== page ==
# If $w_1, w_2$ are eigenvectors of $A^TA$ associated with different eigenvalues, then $Aw_1$ is orthogonal to $Aw_2$.

if $$w_1, w_2$$ are eigenvectors of $$A^TA$$ associated with different eigenvalues. How to show $$Aw_1$$ is orthogonal to $$Aw_2$$

I would like to use the SVD factorization to prove this statement. Is it correct to say if $$w_1,w_2$$ are eigenvectors of $$A^TA$$ then exists a SVD $$A=USV^T$$ such that $$w_1,w_2$$ are normalized in any of the columns of $$V$$ ?

• Note that $A^TA$ is a symmetric matrix so spectral theorem gives you..... May 30 at 6:44
• If you would consider proving this without using SVD, then a (vague) hint would be to write down the definition of orthogonality between $Aw_1$ and $Aw_2$ and manipulate the expression so you get something involving $(\lambda_1 - \lambda_2)$. May 30 at 7:14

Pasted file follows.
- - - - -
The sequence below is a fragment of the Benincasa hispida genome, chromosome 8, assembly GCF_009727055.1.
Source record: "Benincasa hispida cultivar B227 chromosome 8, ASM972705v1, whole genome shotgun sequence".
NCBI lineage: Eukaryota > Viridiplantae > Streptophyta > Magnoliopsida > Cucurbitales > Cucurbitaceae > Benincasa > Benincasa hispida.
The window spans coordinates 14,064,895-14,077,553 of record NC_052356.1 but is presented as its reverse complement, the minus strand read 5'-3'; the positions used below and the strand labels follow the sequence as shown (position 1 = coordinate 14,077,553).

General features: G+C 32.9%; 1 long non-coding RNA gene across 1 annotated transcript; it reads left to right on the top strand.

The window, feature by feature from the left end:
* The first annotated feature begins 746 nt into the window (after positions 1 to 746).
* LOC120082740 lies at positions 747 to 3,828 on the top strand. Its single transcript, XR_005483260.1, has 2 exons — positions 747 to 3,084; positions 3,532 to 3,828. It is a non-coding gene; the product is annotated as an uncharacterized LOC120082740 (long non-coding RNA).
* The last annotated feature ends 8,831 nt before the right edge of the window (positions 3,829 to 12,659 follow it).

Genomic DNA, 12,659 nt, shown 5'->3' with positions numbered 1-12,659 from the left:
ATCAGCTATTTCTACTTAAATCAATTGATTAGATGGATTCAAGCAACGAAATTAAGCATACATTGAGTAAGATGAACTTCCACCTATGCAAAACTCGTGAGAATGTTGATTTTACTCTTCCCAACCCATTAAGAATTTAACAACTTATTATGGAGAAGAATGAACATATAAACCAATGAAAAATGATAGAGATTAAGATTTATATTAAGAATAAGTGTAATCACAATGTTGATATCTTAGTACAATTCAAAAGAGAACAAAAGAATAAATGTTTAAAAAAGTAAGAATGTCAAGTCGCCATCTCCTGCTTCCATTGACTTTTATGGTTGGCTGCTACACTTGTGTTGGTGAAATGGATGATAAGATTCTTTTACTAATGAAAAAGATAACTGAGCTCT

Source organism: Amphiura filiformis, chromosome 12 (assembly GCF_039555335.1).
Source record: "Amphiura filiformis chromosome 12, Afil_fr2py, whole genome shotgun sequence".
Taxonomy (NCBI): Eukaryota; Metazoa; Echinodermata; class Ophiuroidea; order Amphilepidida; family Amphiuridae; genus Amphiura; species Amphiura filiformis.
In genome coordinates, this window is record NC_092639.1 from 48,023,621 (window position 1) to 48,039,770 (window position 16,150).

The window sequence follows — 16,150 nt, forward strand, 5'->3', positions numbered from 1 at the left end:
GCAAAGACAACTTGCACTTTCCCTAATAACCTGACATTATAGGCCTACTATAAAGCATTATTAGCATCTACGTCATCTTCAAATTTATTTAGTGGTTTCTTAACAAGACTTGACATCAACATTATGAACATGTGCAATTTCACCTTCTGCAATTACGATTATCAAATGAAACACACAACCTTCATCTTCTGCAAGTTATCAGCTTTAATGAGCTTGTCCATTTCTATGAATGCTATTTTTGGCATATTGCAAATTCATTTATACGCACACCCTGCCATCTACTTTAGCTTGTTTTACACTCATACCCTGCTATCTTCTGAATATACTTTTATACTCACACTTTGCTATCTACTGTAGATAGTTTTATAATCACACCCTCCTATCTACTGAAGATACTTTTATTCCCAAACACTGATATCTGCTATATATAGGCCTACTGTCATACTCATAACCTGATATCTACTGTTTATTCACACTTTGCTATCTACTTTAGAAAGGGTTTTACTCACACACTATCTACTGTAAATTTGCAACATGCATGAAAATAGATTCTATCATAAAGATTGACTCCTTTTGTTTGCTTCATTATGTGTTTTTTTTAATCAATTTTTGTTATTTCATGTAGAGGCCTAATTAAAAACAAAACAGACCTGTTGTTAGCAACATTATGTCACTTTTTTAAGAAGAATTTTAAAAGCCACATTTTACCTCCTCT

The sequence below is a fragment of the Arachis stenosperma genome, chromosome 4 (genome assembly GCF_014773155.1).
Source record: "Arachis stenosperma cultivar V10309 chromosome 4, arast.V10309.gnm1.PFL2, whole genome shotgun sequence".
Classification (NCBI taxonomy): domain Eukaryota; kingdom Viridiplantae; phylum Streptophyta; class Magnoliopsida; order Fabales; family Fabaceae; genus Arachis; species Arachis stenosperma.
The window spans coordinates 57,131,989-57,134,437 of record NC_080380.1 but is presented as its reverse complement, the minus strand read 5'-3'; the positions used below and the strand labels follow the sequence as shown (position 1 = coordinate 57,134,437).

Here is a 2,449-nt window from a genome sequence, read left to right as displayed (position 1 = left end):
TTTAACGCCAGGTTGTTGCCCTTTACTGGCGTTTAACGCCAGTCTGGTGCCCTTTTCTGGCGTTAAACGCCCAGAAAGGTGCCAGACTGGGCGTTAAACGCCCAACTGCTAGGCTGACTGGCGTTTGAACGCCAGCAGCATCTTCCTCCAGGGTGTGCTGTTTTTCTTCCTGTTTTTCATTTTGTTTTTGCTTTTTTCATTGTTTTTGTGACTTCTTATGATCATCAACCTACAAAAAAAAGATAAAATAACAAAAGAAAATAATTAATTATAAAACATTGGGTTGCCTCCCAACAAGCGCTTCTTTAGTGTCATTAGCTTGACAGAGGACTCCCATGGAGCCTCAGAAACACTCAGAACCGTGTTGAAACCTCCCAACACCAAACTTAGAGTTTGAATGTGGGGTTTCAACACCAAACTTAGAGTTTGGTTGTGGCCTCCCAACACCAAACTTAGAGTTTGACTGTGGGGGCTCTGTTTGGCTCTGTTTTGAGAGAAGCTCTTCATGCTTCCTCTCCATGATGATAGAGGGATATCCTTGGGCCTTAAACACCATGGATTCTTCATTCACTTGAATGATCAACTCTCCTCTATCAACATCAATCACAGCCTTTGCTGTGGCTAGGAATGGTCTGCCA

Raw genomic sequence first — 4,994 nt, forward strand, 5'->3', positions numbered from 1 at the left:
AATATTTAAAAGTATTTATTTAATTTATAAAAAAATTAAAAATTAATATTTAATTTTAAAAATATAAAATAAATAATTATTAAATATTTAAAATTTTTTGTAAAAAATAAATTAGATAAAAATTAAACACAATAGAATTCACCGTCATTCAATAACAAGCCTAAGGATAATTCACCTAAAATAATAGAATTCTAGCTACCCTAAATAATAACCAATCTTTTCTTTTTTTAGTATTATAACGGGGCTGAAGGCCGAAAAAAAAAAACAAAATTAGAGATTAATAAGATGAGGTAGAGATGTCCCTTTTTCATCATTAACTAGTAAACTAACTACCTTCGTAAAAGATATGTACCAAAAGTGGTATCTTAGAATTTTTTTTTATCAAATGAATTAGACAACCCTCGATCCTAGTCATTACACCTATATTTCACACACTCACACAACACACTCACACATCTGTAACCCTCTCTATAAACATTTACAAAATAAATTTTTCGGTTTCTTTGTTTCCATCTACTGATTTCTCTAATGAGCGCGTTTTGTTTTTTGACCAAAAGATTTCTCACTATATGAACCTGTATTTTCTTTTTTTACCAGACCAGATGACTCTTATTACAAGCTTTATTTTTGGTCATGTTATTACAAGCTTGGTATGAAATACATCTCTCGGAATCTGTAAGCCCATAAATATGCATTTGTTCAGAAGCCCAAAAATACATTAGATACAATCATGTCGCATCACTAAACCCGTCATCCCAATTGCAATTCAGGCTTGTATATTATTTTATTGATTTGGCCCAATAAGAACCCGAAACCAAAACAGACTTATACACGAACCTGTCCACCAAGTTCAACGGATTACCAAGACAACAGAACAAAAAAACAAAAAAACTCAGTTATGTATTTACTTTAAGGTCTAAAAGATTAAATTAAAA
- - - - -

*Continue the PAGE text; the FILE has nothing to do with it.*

• Does this answer your question? Prove that the multiples of two orthogonal eigenvectors with a matrix are also orthogonal (together with this wellknown fact alluded to by @Anurag) May 30 at 7:41

To spell it out, suppose that $$w_1$$ and $$w_2$$ are eigenvectors of $$A^T A$$, and suppose that the corresponding eigenvalues are $$\lambda_1$$ and $$\lambda_2$$, with $$\lambda_1 \neq \lambda_2$$.
Then $$\lambda_1 w_1^T w_2 = \left( A^T A w_1 \right)^T w_2 = w_1^T A^T A w_2 = w_1^T \left( A^T A w_2 \right) = \lambda_2 w_1^T w_2.$$ Since $$\lambda_1 \neq \lambda_2$$, we must have $$w_1^T w_2 = 0.$$
Now $$(Aw_1) . (Aw_2) = (Aw_1)^T (Aw_2) = w_1^T A^T A w_2,$$ but by the calculation above, we have $$w_1^T A^T A w_2 = \lambda_1 w_1^T w_2 = 0,$$ so $$(Aw_1) . (Aw_2) = 0.$$